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Aborigines threaten to shut Uluru

Aborigines threaten to shut Uluru | Geography Education |
Aboriginal leaders threaten to ban tourists from a top Australian landmark in protest at "racist" government policies.
Seth Dixon's insight:

This is an old article, but a fascinating topic that cuts across many geographic issues.  Uluru, the landform that that European explorers named Ayers Rock, was the key place that is at the center of a struggle between indigenous people and the government.  Many feel that the government's course of action in the mid 2000's was paternalistic and racist.  They banned alcohol and pornography in over 70 indigenous communities in an attempt to lower the rates of child sex abuse.  Sex Abuse is high (and often hidden)  in aboriginal communities where a child is 7 times more likely to be abused than in the rest of the Australian population.

Questions to Ponder: Would the government impose such measures on other populations within Australia?  When crimes have a racial component, does a government have the right to limit a particular groups' actions?  Why or why not?


Tags: Australia, indigenous, ethnicity, race, Oceania.

Elizabeth Bitgood's curator insight, April 24, 2014 8:15 PM

This article points out the political and cultural geography of Australia.  The legislation that the indigenous people sees as raciest and painting a picture of them as bad people may lead to their closing off on of Australia’s tourist attractions.

Kendra King's curator insight, April 13, 9:22 PM

I have an issue with the fact this legislation isn’t directly targeting the issue of child sex abuse. Rather the legislation focuses on farther off underlying factor like alcohol (I say this because the article never made a clear link to the use of such substance and the abuse). In a way, I can see why the Aboriginal leader could say it is a racial issue seeing as how their whole peoples style of living is being targeted. Now I am not sure if I would feel differently if the legislation was actually working, but as the article mentioned the legislation isn’t actually having a great enough impact. To me it feels the legislation was really about trying to improve their countries standard of living in regards to life expectancy, etc. Maybe that is because of the way the article read, but really given how indirectly the legislation acts I think there was an ulterior motive.  As such, I am of the opinion that trying to change someone’s way of life (even if it is at their own peril) isn’t right. Inform them if you want, but don’t have such bans because I think the people should be able to choose how they live their life. Unless I see more evidence to the impact of abuse, I say this is just an overreach of power by a modern area.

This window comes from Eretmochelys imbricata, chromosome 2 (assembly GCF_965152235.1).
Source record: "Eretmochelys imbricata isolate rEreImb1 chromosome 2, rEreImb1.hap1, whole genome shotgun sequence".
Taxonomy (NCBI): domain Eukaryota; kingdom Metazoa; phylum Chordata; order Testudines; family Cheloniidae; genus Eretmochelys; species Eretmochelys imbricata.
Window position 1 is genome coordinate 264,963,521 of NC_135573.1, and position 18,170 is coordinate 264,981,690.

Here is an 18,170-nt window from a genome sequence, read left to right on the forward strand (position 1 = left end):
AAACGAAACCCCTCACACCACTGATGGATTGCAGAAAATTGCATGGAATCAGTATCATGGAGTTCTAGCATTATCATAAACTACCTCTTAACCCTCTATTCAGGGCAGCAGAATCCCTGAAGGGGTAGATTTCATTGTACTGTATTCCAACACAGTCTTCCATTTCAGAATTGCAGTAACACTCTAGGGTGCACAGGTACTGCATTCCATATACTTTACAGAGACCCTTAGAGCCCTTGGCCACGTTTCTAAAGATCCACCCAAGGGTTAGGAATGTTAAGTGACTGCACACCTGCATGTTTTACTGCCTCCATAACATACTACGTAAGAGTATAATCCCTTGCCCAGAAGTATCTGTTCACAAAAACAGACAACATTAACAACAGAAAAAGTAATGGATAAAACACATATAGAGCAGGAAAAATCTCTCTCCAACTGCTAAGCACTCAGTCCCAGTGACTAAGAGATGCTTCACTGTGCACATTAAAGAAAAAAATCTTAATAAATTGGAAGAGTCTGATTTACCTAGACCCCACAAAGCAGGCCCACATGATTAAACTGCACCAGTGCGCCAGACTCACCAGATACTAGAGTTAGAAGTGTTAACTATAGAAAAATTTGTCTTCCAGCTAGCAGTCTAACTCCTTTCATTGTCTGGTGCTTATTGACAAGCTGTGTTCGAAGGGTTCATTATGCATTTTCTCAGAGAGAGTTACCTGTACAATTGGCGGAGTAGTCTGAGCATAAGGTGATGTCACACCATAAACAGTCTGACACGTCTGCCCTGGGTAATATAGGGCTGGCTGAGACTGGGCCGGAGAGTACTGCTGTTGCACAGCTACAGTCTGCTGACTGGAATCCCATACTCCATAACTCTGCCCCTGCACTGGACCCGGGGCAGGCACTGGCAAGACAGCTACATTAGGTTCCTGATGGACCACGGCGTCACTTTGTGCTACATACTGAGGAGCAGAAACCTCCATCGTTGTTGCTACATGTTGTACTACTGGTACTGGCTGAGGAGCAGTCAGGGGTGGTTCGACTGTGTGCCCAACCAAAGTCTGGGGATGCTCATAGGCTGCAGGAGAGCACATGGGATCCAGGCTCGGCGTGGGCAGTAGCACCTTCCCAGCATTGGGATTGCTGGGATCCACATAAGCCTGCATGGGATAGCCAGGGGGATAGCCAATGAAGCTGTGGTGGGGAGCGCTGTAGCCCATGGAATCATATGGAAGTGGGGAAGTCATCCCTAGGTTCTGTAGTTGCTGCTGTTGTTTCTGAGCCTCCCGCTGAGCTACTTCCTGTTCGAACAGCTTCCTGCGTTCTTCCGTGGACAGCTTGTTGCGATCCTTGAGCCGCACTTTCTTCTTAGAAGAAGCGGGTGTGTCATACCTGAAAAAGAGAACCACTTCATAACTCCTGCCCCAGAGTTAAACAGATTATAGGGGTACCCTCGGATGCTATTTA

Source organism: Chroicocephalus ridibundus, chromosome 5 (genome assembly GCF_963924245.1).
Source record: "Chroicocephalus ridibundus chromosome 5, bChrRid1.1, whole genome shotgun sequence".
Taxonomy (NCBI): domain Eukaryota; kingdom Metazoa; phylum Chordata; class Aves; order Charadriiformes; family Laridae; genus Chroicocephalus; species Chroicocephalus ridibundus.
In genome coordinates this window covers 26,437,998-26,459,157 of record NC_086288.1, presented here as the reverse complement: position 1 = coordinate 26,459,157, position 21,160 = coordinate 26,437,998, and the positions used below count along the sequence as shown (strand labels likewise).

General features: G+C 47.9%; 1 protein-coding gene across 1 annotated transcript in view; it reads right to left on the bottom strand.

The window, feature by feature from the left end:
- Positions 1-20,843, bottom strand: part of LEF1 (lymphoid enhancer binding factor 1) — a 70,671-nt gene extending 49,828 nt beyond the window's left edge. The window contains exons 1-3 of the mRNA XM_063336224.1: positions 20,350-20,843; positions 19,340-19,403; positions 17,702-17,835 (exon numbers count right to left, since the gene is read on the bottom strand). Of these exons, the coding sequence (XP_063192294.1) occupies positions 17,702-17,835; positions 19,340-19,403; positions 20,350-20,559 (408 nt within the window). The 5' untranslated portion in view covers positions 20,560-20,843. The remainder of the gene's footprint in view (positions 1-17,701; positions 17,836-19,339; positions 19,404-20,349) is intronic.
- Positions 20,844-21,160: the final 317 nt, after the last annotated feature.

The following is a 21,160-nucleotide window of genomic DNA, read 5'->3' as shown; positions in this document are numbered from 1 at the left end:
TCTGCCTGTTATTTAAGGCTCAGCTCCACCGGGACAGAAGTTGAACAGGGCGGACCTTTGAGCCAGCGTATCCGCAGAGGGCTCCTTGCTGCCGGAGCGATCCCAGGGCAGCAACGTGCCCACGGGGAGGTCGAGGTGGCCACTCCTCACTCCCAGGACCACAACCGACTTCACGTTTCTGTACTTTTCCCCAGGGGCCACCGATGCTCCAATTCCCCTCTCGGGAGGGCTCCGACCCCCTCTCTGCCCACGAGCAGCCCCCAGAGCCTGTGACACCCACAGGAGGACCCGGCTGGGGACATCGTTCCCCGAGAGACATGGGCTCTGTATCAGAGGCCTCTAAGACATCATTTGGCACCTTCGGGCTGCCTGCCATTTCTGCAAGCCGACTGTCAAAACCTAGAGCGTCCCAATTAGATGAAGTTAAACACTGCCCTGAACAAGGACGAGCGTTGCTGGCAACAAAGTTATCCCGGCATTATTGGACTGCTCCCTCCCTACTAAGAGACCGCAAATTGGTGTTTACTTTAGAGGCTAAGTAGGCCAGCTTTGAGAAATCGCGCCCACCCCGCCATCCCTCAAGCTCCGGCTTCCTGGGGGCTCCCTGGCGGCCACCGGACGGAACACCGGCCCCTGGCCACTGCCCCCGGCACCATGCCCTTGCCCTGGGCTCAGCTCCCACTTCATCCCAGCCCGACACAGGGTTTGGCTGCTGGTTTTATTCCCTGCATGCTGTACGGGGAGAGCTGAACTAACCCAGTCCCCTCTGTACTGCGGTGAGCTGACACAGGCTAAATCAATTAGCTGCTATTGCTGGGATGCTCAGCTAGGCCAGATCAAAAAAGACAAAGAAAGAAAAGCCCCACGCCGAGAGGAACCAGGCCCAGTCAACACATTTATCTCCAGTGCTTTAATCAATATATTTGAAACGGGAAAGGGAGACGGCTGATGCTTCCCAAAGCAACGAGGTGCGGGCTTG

It seems that even though colonialism ended, the aboriginal way of life is still looked down upon. Under colonial times we learned how most of the colonist went to Africa because it was the "white man's burden" to "civilize". Australia wasn't too different. By looking down on these people, the colonist had no qualm about exterminating entire populations. At least the current leaders judgement of the Abortionist's way of life doesn't put the Abortionists entire life at risk. So it is better than the past, but no by much since the people's way of life is still in subject to constraint constrains that don't match how the society operates. I also think they were looked at in a hypocritical manner here too because alcohol and pron are all commodities sold throughout Australia without the same kind of restriction. 

I do think the life expectancy statistic and issue of child abuse is troubling. If a more supported cause of the problem were demonstrated, I would have to think pretty hard about regulating the society because I am not a huge fan of telling a local population how to live, yet there is clearly something going on that is harming the population.  

Bob Beaven's curator insight, April 26, 4:18 PM

The battle going on in this article is interesting because it is between the Australians of European ancestry and those of native ancestry.  The Aborigine community doesn't appreciate the fact that the Australian government is becoming paternalistic and setting up "racist" laws to fix a problem plaguing their community, child abuse.  It is also interesting to consider that as a response the Aborigines would shut down Uluru (Ayer's Rock) in protest.  The fact that tension exists between the two groups is not surprising however, due to the fact that the whites drove the Aborigines off their land and then put them in reservations (much like the United State's treatment of its Native American Population).  It is a shame that the Aborigines would shut down the tourist site just to teach the government a lesson, in a tourist sense of view.  However, it is also a great threat because it would hurt the pocketbook of the country so to speak and it could make the government change its policies that it is using to fix the problem in the Aboriginal communities.  The whole situation is complicated in my point of view because the problem should be fixed, but it needs to be handled in a way that the Aborigines do not feel discriminated against.

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